TikTok Star Vita Kari’s Performance Piece at Art Basel Miami Beach Drew Crowds and Cops

The performance invited viewers to pour water on the artist as they sat inside a plexiglass container.

Lou-Belle Bernard pours canned water onto artist Vita Kari outside of Art Basel Miami Beach. Photo by Adam Schrader

An unsanctioned performance piece by artist Vita Kari drew large crowds, a city code compliance officer, and police officers outside of Art Basel Miami on December 9, despite being what the artist called “benign.”

Kari’s helpers pulled up with a van filled with boxes of canned water on the Design Miami side of the street around 4 p.m., just moment after the artist announced a spontaneous venue change on their social media. The helpers were in the process of unloading the boxes when fair security stopped them.

“We would like you to do it expeditiously,” an official with Design Miami told Kari, who is nonbinary and uses they/them pronouns, before ultimately moving them a couple hundred feet away to a grass patch nearby. Members of the public helped move the boxes of canned water, each bearing an image of the artist’s face as if they were trapped inside the can. Artnet News counted more than 63 boxes with 2,500 cans total.

Kari developed the piece with their manager, Victoria Daniel, who happens to work with Right Water, a canned water product of the nonprofit Drop4Drop, which funds sustainable clean water solutions to countries that need clean water.

Police watching Vita Kari perform a guerrilla piece outside of Art Basel Miami. Photo by Adam Schrader.

“Okay, location move,” Kari said in a singsong voice. “We got in trouble.”

By the time Kari was ready to begin, a crowd of more than two dozen people had gathered. Kari had a helper place a large recreation of one of the cans, with a plexiglass window, over their head. The artist pretended to be trapped inside as they begged viewers to drench them with water from the real cans.

“Can you guys hear me? Hello? Hello? Can you hear me? I’m trapped in a can,” Kari said as they performed, knocking on the inside of the prop.

An elderly woman, unaware of what was going on, walked up just minutes later and asked them if they were okay. “I had to tell them I was okay, because that was really sweet of them to check in,” Kari later said. Someone else walked up moments later and asked if they could pour the water on them. They were the first to do so.

“I thought she was joking at first,” said Randy Aquino, a 29-year-old model and the third person to pour water on Kari. He said he ultimately decided to step up “because she asked for it.”

“She gave me that look like, ‘I’m thirsty give me water,’ so I wanted to give her some water,” Aquino said. “I don’t really have a description for it other than her just feeling thirst and wanting people to pour water. When she said thank you, it was like she had been there for days. This is some David Blaine stuff, like she had gone for days without water in preparation for this event.”

A young boy pours canned water onto artist Vita Kari outside Art Basel Miami Beach. Photo by Adam Schrader.

Another young boy who poured water on Kari minutes later said he did it because they “looked thirsty.”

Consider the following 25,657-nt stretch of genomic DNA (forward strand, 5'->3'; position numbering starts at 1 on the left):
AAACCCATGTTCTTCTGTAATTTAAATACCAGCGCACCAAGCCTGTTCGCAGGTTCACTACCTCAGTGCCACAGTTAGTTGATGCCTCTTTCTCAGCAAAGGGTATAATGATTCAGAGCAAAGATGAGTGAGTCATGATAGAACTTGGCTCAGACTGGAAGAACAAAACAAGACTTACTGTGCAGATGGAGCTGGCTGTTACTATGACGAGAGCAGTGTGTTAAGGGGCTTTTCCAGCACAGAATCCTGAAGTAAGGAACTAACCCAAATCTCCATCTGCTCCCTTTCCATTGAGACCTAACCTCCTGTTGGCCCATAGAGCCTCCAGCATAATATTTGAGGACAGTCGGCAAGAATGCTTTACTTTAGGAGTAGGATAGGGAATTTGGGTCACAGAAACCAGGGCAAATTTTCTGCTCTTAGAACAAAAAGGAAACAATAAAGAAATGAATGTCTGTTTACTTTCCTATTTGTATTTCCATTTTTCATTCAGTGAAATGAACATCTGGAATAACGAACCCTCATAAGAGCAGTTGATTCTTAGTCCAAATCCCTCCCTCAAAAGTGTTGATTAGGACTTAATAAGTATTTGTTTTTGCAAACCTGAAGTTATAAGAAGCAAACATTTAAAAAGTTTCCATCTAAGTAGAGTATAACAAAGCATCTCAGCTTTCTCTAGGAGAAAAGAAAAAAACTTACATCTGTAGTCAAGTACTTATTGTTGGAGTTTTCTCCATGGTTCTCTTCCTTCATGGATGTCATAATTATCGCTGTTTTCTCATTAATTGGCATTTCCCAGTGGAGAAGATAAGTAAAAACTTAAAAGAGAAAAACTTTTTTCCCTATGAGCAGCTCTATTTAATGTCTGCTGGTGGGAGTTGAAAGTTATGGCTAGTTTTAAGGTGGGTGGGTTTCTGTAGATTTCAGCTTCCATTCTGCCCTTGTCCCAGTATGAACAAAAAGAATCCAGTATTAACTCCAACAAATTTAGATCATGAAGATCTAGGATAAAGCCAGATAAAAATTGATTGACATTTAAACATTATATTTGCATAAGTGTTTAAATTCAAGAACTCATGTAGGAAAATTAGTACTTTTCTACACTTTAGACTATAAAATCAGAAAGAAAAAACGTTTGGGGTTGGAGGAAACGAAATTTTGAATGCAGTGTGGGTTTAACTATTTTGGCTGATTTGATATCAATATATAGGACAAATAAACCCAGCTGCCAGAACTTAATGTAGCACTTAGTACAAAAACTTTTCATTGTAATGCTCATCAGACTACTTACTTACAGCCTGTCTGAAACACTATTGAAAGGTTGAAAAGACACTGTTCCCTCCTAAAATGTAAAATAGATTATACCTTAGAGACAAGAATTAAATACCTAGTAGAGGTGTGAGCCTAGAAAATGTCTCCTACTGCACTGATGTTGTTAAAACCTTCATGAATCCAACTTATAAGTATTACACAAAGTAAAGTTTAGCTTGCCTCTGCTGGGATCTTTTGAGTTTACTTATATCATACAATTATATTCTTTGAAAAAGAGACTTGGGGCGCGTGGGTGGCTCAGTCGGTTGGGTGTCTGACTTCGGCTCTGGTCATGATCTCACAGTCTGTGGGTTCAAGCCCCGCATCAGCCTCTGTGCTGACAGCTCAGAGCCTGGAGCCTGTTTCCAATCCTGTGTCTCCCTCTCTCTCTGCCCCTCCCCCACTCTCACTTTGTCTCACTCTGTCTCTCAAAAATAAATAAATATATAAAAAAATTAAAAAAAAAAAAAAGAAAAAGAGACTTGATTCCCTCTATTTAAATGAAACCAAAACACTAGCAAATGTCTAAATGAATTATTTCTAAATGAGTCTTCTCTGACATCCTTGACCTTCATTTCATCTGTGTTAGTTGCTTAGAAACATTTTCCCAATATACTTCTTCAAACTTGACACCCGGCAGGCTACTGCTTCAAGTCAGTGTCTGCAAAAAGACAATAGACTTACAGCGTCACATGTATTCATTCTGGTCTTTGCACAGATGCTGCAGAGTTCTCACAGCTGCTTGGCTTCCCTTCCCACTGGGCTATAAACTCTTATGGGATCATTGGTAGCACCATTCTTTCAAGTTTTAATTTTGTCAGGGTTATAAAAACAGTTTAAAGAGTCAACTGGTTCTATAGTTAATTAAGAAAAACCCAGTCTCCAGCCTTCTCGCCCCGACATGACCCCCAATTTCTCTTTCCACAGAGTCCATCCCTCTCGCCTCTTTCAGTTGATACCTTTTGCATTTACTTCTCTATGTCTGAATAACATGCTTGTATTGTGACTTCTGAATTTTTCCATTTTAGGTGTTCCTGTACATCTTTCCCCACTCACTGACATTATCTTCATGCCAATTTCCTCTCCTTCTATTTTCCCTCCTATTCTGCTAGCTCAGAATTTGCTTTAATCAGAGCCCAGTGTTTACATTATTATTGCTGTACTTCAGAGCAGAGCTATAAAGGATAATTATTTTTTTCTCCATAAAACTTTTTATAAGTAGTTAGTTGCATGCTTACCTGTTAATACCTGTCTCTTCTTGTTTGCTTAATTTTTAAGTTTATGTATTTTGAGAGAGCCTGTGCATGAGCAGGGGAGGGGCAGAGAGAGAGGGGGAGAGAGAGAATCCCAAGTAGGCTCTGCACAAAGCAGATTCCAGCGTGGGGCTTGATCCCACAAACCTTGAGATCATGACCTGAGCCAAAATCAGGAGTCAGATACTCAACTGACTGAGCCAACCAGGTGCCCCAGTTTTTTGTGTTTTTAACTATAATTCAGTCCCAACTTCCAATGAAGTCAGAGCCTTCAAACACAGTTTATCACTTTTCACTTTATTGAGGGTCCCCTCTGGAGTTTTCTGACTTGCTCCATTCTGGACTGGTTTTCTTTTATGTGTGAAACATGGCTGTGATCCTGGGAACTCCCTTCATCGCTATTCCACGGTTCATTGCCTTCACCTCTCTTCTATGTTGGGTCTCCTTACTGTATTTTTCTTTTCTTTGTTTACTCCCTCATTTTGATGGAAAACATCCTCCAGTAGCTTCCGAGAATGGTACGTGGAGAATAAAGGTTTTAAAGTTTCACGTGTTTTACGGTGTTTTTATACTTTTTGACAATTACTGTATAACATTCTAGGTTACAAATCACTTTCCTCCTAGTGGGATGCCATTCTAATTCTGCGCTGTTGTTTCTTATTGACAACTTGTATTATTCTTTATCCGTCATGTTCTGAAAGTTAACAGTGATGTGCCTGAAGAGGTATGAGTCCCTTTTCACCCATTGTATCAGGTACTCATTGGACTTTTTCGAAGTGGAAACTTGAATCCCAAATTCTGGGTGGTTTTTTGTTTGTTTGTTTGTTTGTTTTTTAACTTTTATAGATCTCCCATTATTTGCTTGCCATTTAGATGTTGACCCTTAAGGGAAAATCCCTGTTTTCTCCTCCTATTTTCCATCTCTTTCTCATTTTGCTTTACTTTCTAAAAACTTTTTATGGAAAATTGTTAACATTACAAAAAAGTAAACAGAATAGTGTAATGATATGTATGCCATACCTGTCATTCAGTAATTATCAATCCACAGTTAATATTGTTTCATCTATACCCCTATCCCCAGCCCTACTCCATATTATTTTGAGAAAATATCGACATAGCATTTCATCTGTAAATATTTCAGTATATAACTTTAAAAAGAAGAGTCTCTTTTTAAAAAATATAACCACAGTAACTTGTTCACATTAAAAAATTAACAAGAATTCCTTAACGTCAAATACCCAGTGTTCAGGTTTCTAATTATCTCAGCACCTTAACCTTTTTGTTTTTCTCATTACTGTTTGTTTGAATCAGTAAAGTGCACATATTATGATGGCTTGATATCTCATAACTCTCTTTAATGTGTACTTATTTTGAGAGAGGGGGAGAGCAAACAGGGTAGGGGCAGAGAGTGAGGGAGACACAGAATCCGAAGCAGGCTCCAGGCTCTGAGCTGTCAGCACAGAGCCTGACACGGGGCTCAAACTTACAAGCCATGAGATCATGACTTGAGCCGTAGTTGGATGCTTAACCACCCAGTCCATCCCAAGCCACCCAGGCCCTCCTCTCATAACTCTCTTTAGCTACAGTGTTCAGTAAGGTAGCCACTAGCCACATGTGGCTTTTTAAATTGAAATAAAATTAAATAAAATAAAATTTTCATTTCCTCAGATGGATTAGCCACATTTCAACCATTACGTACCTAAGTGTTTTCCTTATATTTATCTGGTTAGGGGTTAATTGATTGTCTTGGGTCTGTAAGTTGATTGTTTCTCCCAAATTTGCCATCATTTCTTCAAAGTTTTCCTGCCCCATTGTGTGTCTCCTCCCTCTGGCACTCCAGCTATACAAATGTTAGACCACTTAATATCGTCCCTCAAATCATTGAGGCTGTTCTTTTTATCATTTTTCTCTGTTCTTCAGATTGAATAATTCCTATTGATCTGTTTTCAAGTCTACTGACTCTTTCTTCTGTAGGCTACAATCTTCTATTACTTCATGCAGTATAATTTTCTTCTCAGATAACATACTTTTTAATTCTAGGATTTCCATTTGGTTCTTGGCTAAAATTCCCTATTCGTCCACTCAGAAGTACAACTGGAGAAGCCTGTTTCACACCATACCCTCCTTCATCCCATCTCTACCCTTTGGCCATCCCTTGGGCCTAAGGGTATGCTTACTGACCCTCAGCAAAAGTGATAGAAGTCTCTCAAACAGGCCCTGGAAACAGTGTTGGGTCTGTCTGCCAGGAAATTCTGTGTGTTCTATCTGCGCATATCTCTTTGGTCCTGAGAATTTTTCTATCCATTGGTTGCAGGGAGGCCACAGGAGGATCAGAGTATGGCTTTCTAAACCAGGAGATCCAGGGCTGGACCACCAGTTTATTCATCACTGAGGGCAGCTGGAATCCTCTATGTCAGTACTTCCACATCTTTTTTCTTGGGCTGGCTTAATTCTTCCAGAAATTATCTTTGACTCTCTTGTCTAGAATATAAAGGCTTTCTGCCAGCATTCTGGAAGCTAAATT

“I was like, ‘let me help her,’” Lou-Belle Bernard, another fair attendee, said. “I think she’s very dedicated to it because she’s not breaking character.” Without knowing Kari’s intent, Bernard theorized the performance was “part of a bigger story” and said “there’s meaning behind it like she’s trapped by who she is and needs help.”

At one point, a Miami Beach code compliance officer came by, stating that there had been “a complaint.”

A city code compliance officer responds to a complaint regarding Vita Kari’s performance. Photo by Adam Schrader.

Speaking to Artnet News midway through their performance, Kari said they make work to “offer a disruption to the doom scroll” as a digital artist but has now started to make such disruptions in real life, inspired by glitch feminism.

The location, right outside Art Basel, was chosen because the last performance they saw that inspired her was in 2014 when artists Kalan Sherrard and Maria Valenzuela brandished a prosthetic penis during a demonstration outside the convention center. They were charged with disorderly conduct.

“I was moved by the concept that somebody went that far to show their art in that way, not that I want to go there,” Kari said, who is best known for their zany short-video series, “The Craziest Thing About Being Creative,” which they began releasing on TikTok earlier this year.

And if Kari was told to move again, the artist said the performance was still going to happen. “I would have just started to perform,” they said. “I feel like I do everything for my art. I’ll do anything. My hands literally bled making this can because I had to cut the plexiglass and it broke and my hands were literally bleeding.”

See more images from Kari’s performance below.

A man with a can-print suit is handed a can of water as part of Vita Kari’s performance. Photo by Adam Schrader.

A woman participating in Kari’s performance. Photo by Adam Schrader.

A crowd formed to watch Vita Kari perform a guerrilla piece outside of Art Basel Miami. Photo by Adam Schrader.

Two people clinking their empty cans together after pouring water on Vita Kari. Photo by Adam Schrader.

Vita Kari carrying boxes of canned water ahead of her guerrilla performance outside Art Basel Miami Beach. Photo by Adam Schrader.

Helpers carrying boxes of Vita Kari’s canned water ahead of her guerrilla performance outside Art Basel Miami Beach. Photo by Adam Schrader.

A crowd watching Vita Kari perform their guerrilla piece outside of Art Basel Miami Beach. Photo by Adam Schrader.


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